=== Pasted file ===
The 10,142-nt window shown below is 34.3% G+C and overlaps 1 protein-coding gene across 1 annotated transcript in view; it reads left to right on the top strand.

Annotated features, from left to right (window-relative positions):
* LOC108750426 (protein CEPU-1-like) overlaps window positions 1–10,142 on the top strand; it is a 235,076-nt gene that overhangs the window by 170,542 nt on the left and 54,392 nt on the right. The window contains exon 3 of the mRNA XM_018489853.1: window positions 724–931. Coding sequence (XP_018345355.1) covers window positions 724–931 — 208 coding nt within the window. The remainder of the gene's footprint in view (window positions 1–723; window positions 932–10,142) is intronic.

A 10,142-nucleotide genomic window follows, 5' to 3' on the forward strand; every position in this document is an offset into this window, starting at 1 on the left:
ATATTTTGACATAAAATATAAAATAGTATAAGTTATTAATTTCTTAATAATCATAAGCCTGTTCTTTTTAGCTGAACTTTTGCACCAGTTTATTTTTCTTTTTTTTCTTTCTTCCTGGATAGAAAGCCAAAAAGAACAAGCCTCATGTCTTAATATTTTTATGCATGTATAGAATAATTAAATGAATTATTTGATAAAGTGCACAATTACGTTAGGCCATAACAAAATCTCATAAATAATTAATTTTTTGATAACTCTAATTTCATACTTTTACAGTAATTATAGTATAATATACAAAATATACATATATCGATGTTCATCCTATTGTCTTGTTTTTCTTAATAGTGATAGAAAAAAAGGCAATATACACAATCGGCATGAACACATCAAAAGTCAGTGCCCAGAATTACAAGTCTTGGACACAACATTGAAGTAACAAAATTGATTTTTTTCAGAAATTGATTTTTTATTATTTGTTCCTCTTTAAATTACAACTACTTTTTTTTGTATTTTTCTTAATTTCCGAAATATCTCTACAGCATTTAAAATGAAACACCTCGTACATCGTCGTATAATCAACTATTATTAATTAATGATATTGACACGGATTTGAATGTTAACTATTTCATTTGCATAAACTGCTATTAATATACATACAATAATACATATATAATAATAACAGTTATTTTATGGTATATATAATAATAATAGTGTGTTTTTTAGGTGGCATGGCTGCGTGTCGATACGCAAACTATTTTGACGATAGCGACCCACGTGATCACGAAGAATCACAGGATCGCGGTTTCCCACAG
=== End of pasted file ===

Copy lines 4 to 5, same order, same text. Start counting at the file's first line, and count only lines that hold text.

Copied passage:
A 10,142-nucleotide genomic window follows, 5' to 3' on the forward strand; every position in this document is an offset into this window, starting at 1 on the left:
ATATTTTGACATAAAATATAAAATAGTATAAGTTATTAATTTCTTAATAATCATAAGCCTGTTCTTTTTAGCTGAACTTTTGCACCAGTTTATTTTTCTTTTTTTTCTTTCTTCCTGGATAGAAAGCCAAAAAGAACAAGCCTCATGTCTTAATATTTTTATGCATGTATAGAATAATTAAATGAATTATTTGATAAAGTGCACAATTACGTTAGGCCATAACAAAATCTCATAAATAATTAATTTTTTGATAACTCTAATTTCATACTTTTACAGTAATTATAGTATAATATACAAAATATACATATATCGATGTTCATCCTATTGTCTTGTTTTTCTTAATAGTGATAGAAAAAAAGGCAATATACACAATCGGCATGAACACATCAAAAGTCAGTGCCCAGAATTACAAGTCTTGGACACAACATTGAAGTAACAAAATTGATTTTTTTCAGAAATTGATTTTTTATTATTTGTTCCTCTTTAAATTACAACTACTTTTTTTTGTATTTTTCTTAATTTCCGAAATATCTCTACAGCATTTAAAATGAAACACCTCGTACATCGTCGTATAATCAACTATTATTAATTAATGATATTGACACGGATTTGAATGTTAACTATTTCATTTGCATAAACTGCTATTAATATACATACAATAATACATATATAATAATAACAGTTATTTTATGGTATATATAATAATAATAGTGTGTTTTTTAGGTGGCATGGCTGCGTGTCGATACGCAAACTATTTTGACGATAGCGACCCACGTGATCACGAAGAATCACAGGATCGCGGTTTCCCACAG